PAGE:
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#JamesDonaldson On #MentalHealth – Help For Holiday Blues Is Just A Call Away

  • By DIANNE HARDISTY For The Californian

How can a season known for its “good cheer” also be one filled with #stress, #anxiety and sometimes even despair?

The reasons are many and range from people having unreasonable expectations to chronic #mentalhealthproblems. Layered on top of the normal winter and holiday blues that some people experience are the impacts of a seemingly never-ending two-year #COVID-19 #pandemic.

“It’s completely normal to feel stressed and anxious during the holiday season,” Kern #BehavioralHealth and Recovery Services noted in a news release last year that launched a county hotline to help people during the holiday season. The KernBHRS Crisis Hotline is open 24/7. Call 800-991-5272 ?to reach a reassuring voice.

The hotline acts as a warmline for #mentalhealth/substance use concerns and provides a safe outlet for callers to voice or vent any frustrations with a trained hotline counselor without any judgment. All calls are free and confidential. Callers can also be linked to appropriate #mentalhealth and/or substance use disorder services as well as needed community resources.

While last year’s holiday season will be remembered by widespread lockdowns that separated families and isolated people, #COVID-19 continues to loom heavily over this year’s celebrations.

Vaccines have opened local economies this year and given people the ability to travel. But the emergence of highly contagious variants of the #virus and the unwillingness of millions of #Americans to get vaccinated have left some people rightly cautious, anxious and depressed.

According to the #AmericanPsychologicalAssociation, 44 percent of #women and 33 percent of #men surveyed are feeling #stress during the holidays. Common triggers for these feelings include family gatherings that devolve into arguments, overspending that adds to #financial problems, and pressure to create festive homes and gatherings.

A study by the #NationalAllianceonMentalIllness showed that 64 percent of people with #mentalillness report holidays make their conditions worse. For individuals with #mentalhealthchallenges, #NAMI notes that the holiday season can be a lonely or stressful time, filled with #anxiety and #depression. The #COVID-19 #pandemic has made maintaining #mentalhealth even more challenging for many.

Mitchall Patel, a KernBHRS spokesman, explained in a news release that #COVID-19 has added uncertainty and strife during an already stressful time of the year. These feelings can lead some to thoughts of #suicide.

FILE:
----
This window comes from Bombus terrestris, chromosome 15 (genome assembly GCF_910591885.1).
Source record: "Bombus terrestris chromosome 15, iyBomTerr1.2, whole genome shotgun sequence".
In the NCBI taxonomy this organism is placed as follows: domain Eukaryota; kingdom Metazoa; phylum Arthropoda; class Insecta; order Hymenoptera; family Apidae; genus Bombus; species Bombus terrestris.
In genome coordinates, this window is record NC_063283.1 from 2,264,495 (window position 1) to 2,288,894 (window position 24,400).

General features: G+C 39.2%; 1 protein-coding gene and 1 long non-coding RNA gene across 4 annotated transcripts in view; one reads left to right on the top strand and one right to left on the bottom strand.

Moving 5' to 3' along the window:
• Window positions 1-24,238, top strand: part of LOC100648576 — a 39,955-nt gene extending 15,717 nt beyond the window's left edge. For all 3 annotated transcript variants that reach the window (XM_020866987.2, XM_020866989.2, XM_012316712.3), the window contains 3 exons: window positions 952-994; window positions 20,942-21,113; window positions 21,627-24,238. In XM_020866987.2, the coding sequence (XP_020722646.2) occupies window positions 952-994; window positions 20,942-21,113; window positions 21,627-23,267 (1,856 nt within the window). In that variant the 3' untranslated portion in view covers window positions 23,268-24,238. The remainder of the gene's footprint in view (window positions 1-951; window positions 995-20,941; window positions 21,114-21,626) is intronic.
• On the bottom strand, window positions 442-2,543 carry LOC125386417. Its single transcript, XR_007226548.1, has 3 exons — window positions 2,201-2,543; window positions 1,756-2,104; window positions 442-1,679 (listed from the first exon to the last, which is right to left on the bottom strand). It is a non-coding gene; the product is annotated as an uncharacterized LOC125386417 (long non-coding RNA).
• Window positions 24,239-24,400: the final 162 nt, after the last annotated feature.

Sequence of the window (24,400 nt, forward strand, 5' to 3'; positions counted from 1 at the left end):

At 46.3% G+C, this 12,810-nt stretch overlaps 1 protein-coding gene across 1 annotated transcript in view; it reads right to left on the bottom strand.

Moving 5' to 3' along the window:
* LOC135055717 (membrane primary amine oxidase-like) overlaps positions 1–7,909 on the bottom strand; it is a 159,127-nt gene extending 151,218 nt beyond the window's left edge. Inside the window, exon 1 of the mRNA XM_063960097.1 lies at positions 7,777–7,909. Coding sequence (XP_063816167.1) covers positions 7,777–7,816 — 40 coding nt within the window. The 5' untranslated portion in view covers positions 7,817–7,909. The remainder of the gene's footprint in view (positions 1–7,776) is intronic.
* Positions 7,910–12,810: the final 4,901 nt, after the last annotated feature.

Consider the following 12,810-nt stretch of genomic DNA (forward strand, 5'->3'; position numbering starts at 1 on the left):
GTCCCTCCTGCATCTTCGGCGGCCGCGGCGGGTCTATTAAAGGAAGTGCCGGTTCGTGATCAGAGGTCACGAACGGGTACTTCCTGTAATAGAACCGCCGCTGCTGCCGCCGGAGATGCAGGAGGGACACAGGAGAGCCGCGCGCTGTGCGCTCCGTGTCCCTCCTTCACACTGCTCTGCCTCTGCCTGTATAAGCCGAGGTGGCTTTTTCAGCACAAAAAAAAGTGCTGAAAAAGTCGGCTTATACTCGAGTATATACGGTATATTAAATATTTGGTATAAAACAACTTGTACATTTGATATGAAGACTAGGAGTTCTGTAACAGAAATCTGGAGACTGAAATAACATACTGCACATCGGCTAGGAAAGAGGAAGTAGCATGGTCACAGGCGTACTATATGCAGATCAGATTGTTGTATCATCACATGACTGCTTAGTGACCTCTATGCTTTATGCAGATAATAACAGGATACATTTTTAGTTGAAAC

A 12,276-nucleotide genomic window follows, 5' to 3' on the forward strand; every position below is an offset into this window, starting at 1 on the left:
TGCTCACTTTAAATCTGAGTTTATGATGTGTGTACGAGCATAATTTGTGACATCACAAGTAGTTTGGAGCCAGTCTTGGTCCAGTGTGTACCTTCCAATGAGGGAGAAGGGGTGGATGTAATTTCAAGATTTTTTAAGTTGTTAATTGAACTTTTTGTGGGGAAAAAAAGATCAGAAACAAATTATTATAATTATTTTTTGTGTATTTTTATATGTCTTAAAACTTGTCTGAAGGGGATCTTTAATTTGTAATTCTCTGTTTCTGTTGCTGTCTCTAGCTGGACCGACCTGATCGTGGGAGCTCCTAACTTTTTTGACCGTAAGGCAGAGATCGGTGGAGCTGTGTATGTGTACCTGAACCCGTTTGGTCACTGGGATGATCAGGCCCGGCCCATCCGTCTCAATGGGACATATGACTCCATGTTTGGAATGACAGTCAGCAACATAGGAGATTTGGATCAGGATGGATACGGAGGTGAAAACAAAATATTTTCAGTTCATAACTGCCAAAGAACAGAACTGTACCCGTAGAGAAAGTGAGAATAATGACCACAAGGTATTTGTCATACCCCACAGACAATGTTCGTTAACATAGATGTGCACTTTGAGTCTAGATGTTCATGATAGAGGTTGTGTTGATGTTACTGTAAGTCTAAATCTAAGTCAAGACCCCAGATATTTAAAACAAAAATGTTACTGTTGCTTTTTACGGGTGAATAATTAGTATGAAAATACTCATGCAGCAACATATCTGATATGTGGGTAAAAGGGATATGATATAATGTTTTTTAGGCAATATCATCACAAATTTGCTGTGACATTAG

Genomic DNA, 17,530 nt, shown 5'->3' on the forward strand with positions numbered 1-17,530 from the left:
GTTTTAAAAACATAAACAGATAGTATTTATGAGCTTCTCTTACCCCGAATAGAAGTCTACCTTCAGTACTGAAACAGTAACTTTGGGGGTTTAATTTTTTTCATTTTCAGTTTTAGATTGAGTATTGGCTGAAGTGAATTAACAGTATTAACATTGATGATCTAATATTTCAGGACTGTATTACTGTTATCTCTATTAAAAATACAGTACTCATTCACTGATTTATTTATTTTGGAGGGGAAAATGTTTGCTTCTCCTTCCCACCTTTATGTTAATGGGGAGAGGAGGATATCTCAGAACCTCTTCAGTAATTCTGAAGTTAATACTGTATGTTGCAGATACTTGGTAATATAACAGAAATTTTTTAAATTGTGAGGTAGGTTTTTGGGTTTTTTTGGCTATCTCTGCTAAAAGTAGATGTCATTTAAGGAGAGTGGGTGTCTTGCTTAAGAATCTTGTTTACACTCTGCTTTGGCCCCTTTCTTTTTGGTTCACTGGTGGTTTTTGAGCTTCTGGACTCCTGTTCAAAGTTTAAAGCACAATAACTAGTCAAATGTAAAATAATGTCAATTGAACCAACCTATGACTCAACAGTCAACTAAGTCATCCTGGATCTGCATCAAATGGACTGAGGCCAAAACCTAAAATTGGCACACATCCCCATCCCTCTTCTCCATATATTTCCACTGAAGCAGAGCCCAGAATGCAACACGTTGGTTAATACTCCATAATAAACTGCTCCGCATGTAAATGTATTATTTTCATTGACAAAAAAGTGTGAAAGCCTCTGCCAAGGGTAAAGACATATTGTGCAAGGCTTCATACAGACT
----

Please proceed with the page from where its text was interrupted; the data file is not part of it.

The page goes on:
He noted that a person does not have to suffer from #mentalillness or addiction to have suicidal thoughts. Patel pointed to the national #BeThe1to campaign that is working to change the script on how people act and respond to #suicide.

With the goal of promoting healing and help, the national #suicideprevention campaign outlines five action steps people can take to help others:

• Ask. Asking the question “Are you thinking about #suicide?” communicates that you’re open to speaking about #suicide in a nonjudgmental and supportive way.

• Keep them safe. Put time and distance between a person who expresses thoughts of #suicide and their chosen method.

• Be supportive. Visit and speak with someone on the phone or by text.

• Connect resources. Suggest resources, such as the KernBHRS Crisis Hotline.

• Follow up. Help provide a feeling of connectedness. Scheduling a time to follow up with someone who is struggling can provide hope and the message that you care.

While some people experiencing holiday blues may need to seek professional help, #NAMI suggests some self-help steps that can be taken:

• Stay safe. Keep yourself healthy and safe from #COVID-19. Follow public health guidance that includes vaccination, wearing face masks and #socialdistancing.

• Be kind to yourself. Recognize your “triggers” and prepare for stressful situations. Take steps to avoid or cope with #stress.

• Manage your time. Don’t try to do too much.

• Be realistic. Holiday commercials are fiction. Celebrations are not perfect or always happy.

• Set boundaries. Know and define your role.

• Practice relaxation and exercise regularly. Prioritize self-care.

• Eat and sleep well. This includes keeping hydrated.

• Avoid #alcohol and #drugs.

• Spend time in nature. Even a quick walk in the park can provide relief.

• Volunteer. Helping other people is a source of comfort and relieves feelings of #loneliness and #isolation.

#JamesDonaldson notes:

Welcome to the “next chapter” of my life… being a voice and an advocate for #mentalhealthawarenessandsuicideprevention, especially pertaining to our younger generation of students and student-athletes.

Getting men to speak up and reach out for help and assistance is one of my passions. Us men need to not suffer in silence or drown our sorrows in alcohol, hang out at bars and strip joints, or get involved with drug use.

Having gone through a recent bout of #depression and #suicidalthoughts myself, I realize now, that I can make a huge difference in the lives of so many by sharing my story, and by sharing various resources I come across as I work in this space.  #http://bit.ly/JamesMentalHealthArticle



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